SALEM — The former Salem State University student charged with stabbing two people on board a campus shuttle bus last month was sent yesterday by a Salem District Court judge to Bridgewater State Hospital for a mental health evaluation.
Timothy Wells, 25, of Woburn is facing charges that include armed assault with intent to murder and assault and battery with a dangerous weapon as a result of the Sept. 25 incident on the bus.
A female student, 23, and a 22-year-old bus driver for Cavalier Coach, which operates the shuttle bus, were stabbed, allegedly by Wells, after he had made several round-trips around campus that morning. Police say the attack on the woman, who did not know Wells, was unprovoked. The driver was stabbed when he tried to intervene, police said.
The incident and the concern that Wells was still on campus led to a lockdown at the school, as well as at the city’s Horace Mann elementary school, which is on the campus.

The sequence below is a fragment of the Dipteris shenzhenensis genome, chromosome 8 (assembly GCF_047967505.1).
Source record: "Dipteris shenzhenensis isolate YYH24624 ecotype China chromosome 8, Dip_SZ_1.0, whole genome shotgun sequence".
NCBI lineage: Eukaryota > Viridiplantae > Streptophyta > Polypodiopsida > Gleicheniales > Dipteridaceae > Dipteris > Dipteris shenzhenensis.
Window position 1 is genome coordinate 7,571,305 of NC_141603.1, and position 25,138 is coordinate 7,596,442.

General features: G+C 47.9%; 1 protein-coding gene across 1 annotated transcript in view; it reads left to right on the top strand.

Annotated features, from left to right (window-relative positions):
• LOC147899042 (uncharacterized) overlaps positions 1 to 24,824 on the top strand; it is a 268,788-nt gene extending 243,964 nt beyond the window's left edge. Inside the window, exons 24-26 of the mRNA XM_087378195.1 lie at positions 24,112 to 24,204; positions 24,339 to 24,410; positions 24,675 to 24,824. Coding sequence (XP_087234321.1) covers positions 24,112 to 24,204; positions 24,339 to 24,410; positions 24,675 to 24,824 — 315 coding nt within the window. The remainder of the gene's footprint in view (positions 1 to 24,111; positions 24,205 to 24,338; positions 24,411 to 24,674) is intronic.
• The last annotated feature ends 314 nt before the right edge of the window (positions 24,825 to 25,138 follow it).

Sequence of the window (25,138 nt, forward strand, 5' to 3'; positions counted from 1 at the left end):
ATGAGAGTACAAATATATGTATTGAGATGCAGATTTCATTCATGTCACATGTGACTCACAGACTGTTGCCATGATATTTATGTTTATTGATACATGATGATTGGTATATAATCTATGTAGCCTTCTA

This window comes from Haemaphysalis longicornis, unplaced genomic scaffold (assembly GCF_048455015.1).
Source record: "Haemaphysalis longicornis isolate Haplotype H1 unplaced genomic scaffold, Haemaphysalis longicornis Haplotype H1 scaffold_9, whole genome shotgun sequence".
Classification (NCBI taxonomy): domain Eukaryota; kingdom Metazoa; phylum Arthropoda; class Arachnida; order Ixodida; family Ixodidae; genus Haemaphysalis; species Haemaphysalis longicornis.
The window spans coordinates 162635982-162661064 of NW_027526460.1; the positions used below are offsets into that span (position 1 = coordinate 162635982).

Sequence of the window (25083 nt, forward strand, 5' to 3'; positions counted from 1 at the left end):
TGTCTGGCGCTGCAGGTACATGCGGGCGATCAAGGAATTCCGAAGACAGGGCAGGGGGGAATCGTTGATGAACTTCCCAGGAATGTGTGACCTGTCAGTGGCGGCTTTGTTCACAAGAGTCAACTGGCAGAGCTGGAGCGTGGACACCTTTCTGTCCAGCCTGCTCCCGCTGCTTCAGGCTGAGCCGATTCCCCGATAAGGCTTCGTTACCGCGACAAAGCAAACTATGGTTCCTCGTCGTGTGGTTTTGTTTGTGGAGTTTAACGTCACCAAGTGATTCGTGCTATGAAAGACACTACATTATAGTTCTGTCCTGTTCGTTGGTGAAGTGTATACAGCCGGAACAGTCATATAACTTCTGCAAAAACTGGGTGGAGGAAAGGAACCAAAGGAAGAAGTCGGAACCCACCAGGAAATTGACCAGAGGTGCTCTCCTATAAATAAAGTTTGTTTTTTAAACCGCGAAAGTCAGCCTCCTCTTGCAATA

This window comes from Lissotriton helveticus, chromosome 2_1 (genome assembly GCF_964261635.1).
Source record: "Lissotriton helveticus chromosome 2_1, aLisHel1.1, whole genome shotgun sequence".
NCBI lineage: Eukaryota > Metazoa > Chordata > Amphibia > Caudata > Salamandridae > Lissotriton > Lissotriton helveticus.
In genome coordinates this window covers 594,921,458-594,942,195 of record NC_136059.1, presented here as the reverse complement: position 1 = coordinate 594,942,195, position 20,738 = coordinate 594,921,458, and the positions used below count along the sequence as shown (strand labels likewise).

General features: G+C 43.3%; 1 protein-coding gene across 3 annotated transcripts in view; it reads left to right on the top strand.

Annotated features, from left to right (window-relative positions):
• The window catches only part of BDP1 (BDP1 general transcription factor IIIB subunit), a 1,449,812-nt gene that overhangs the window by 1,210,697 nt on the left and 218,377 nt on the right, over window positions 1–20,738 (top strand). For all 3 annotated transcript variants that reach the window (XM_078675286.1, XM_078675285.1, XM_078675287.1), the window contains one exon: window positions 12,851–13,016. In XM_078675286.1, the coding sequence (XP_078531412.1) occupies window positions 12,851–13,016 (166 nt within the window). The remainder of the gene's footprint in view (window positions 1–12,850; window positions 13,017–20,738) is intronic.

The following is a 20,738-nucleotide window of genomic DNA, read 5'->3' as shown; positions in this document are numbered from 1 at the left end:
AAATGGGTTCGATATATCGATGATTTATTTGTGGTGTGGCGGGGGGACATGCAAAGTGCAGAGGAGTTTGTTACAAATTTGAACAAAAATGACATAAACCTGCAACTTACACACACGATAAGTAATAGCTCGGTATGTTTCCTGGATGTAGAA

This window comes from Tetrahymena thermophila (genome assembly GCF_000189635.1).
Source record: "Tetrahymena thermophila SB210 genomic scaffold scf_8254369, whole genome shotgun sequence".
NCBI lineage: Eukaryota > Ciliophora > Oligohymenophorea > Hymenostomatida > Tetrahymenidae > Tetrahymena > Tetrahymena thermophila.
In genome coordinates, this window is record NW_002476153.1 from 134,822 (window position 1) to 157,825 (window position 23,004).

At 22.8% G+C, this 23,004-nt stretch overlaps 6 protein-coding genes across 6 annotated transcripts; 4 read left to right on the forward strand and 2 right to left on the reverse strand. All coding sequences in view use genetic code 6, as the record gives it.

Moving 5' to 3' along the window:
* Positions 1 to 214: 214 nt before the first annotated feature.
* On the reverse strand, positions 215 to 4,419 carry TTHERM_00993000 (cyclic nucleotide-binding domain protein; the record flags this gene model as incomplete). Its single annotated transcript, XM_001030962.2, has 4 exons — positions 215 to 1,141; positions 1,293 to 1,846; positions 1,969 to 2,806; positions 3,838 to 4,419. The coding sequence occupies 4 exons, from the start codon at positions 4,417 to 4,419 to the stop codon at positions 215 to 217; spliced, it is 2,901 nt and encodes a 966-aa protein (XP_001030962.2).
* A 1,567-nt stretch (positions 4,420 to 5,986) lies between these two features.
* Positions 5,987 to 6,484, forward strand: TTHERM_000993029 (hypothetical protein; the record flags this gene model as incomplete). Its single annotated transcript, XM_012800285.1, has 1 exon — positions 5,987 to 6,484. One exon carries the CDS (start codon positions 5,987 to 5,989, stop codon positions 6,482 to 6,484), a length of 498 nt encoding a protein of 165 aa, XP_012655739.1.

Wells had initially refused to waive rendition to Massachusetts from New York, where he was arrested hours after the stabbing when his car broke down.
However, late last week, he had a change of heart and signed the waiver, allowing officials from Massachusetts to pick him up, his attorney, Paul Lawton, said outside court.
Wells met with a court psychologist, Dr. Randall Dwyer, yesterday at the request of his attorney. Dwyer, in a report to the judge, said Wells appeared to be experiencing disorganized thoughts and delusions and was unable to complete the interview.
That led Dwyer to recommend a 20-day evaluation at Bridgewater State Hospital, a secure facility run by the state Department of Corrections, where Wells will be evaluated for competency to stand trial, as well as for criminal responsibility.
Prosecutor Patrick Collins also filed a motion seeking to have Wells held without bail as a danger to the public, but he agreed to delay that hearing until the Bridgewater evaluation is completed.